Commentary on refugees and innovation in Aftenposten, Norways largest newspaper
Translated by Maria Amelie
Should we isolate refugees at reception centers, or should we meet them, and give them the opportunity to work? asks Maria Amelie.
1990s, North Ossetia, Russia: It was perestroika. Inflation. Turbulent times. A man was sitting in our living room and begged for help. He was a refugee and had lost everything. Now his children were starving.
It was a familiar sight for me. Dad was one of the most successful serial entrepreneurs in Caucasus. Every day came people who wanted help. Instead of giving them money, he created new businesses and gave them jobs. After that many of the same people started their own businesses eventually.
It was not a desire for personal wealth that drove my father. He was a really bad capitalist. Yes, we had a nice house, but at times mom did have money for food because everything he earned went back to the companies and the salary of the 300-400 employees. Vacations were put on hold, and we didn`t invest in luxury houses abroad.
2002: We fled and asked for asylum in Norway.
My father sat in the office of the director of the asylum center, and begged for a job. I translated the words of the reception director. They were simple. IMPOSSIBLE. It’s almost impossible to get a work permit while waiting for an application for asylum.
Here he was. In a foreign country. His training was not worth anything. He had no network. He who always managed to provide for himself and his family, was now forced to receive a check from the Norwegian state.
He got a roof over the head and food on the table, but he could not pay back for this hospitality. He had to passively accept help and forget about work while he waited for the answer to our asylum application.
To wait was legal. To work was illegal. Contributing to society was illegal. What does it to a man?
How long we had to wait was uncertain. If we were allowed to stay or not was also uncertain. What could we do while we waited? Wait.
Today: We waited for two years. Then came the rejection.
Today I can understand a fraction of dad’s pain, shame and self-loathing. I get to pay taxes, and I do not take it for granted. I can realize myself through job and fill my life with meaningful activities and contacts.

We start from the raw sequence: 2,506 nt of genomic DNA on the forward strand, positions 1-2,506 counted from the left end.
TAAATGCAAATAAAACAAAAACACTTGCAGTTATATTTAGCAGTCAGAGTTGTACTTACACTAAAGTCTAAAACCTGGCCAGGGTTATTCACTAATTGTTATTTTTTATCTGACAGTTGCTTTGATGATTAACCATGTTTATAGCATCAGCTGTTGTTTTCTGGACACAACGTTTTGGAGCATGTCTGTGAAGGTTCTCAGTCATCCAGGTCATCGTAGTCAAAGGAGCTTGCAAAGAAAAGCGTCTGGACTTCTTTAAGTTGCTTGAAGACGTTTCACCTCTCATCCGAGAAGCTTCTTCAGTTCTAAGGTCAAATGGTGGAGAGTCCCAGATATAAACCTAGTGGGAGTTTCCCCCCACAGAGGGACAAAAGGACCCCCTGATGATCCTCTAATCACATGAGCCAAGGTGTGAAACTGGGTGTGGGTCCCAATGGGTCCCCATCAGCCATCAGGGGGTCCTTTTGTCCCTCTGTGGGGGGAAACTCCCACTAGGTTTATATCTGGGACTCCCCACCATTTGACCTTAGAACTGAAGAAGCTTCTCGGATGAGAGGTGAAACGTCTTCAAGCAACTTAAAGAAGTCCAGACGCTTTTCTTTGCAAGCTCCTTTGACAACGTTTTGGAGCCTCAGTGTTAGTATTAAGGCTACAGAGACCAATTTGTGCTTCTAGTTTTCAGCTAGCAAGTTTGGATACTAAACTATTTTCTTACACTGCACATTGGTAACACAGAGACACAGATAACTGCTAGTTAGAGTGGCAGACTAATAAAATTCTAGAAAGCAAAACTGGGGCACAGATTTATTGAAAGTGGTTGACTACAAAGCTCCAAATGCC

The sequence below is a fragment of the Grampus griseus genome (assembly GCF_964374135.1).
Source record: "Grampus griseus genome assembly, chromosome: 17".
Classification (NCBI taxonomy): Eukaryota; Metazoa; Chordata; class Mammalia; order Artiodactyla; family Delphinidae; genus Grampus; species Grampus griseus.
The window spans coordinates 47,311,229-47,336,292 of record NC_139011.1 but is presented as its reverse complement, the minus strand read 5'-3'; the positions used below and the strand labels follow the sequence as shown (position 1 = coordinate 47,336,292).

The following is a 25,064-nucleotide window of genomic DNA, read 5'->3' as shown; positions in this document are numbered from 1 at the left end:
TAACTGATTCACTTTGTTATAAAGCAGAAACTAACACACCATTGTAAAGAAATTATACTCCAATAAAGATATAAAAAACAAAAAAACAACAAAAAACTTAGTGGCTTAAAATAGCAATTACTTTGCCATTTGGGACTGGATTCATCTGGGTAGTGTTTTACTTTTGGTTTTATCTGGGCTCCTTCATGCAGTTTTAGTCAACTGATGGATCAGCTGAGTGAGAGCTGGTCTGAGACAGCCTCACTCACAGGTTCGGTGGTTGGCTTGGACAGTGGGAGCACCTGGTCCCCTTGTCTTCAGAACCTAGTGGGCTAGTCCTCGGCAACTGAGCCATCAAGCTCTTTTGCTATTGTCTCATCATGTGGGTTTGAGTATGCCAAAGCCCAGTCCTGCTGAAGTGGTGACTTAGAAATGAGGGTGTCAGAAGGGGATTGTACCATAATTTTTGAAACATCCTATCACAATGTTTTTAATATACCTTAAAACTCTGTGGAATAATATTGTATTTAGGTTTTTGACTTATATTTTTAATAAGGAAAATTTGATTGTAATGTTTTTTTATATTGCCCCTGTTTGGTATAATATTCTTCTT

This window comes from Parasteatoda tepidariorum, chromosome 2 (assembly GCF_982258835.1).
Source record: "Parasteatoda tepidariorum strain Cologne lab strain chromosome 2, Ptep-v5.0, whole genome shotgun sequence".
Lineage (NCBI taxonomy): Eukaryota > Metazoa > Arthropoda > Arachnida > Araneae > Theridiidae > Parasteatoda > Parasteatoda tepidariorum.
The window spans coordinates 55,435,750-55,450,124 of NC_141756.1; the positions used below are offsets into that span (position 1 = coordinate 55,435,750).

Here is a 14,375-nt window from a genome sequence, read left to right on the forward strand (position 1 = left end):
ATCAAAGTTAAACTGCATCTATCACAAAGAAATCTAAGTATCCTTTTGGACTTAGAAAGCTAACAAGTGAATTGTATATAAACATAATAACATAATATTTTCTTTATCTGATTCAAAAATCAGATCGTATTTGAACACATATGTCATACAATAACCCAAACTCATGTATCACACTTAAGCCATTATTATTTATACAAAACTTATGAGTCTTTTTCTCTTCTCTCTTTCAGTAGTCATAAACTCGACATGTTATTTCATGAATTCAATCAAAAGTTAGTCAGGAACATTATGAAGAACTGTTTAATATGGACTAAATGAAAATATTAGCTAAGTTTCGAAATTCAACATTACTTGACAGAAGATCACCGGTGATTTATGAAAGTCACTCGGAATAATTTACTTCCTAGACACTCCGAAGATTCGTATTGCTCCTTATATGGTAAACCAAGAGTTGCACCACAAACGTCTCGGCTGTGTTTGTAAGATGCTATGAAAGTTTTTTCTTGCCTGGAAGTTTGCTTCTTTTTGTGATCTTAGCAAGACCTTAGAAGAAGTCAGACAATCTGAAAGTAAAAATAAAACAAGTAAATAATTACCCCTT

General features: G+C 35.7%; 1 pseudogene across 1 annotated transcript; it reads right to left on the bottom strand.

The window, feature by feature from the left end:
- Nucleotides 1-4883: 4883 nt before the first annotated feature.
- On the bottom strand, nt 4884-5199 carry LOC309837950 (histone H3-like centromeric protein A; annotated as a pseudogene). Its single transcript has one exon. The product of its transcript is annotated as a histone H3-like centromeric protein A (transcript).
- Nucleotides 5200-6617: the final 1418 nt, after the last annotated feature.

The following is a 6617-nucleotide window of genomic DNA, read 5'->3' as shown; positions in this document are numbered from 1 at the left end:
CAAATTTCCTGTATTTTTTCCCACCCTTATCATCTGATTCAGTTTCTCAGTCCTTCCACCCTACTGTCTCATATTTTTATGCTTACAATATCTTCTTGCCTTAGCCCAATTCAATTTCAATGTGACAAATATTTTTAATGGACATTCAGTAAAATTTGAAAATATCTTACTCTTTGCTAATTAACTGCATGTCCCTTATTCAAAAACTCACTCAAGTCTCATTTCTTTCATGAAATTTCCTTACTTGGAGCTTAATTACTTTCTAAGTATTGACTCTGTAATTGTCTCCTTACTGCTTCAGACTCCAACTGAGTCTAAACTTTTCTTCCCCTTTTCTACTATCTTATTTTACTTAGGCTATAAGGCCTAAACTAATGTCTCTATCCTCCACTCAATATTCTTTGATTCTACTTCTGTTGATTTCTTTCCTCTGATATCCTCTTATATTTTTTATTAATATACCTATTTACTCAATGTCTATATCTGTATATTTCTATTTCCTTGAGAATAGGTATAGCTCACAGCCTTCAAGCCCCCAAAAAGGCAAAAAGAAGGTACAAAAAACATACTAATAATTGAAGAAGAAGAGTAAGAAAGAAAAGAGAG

Through working and contributing to a society I feel like a part of the society.
I also understand my dad much better today because I am passionate about entrepreneurship. Through four years of being a journalist in a technology magazine I have met Norwegian entrepreneurs who establish workplaces locally and internationally and create breakthrough technologies. Soon there will be a book of this, too.
I’m passionate about it because I understand what it costs to be an entrepreneur. It’s lost family time, there are sleepless nights, it is health that goes to hell, it is fighting to change something and not for living. It is to lose everything and still have the courage to rise again.
Wherever entrepreneurs come from, they have much in common – a healthy dose of madness and a desire to make a difference for many people. Sometimes I think: what if some Norwegian entrepreneurs had to flee from Norway and seek asylum elsewhere?
What if they got the same message as my father did – you cannot work, go and sit in the corner there and wait for an answer?
I’ve seen my father lose everything he had and everything we owned and being threatened with death. I’ve seen him travel from his family and not get in touch with them for ten years. I’ve seen him get two heart attacks. But getting the message that you are not allowed to provide for yourself – and you have to live on the help of a society you cannot be a part of, hurt him on him at a deep personal level.
The world is changing. The images of refugees are burned in my retina. I get angry and matt and sorry. At the same time, I think of how are going to accept those seeking asylum here?
Shall we pity them or look at them as resources? Should we isolate them in the asylum camps, or shall we meet them, give them the opportunity to work. So they can process war trauma, so they feel that their life means something and that they can and will start something that can help other people?
Google founder – an applicant
In 1979 the six-year-old Sergey Brin fled from the Soviet Union with his family and was granted asylum in the United States. 4. September 1998 he founded and Larry Page a small company – Google.com.
Today they have a turnover of 66 billion dollars and over 30,000 employees worldwide.
We keep hearing that the oil is almost over. That Norway is in reorganization. Good ideas are the new oil. I’m not saying that all asylum seekers are like Sergey Brin. Or maybe they are? We can only find out if we give them permission to contribute.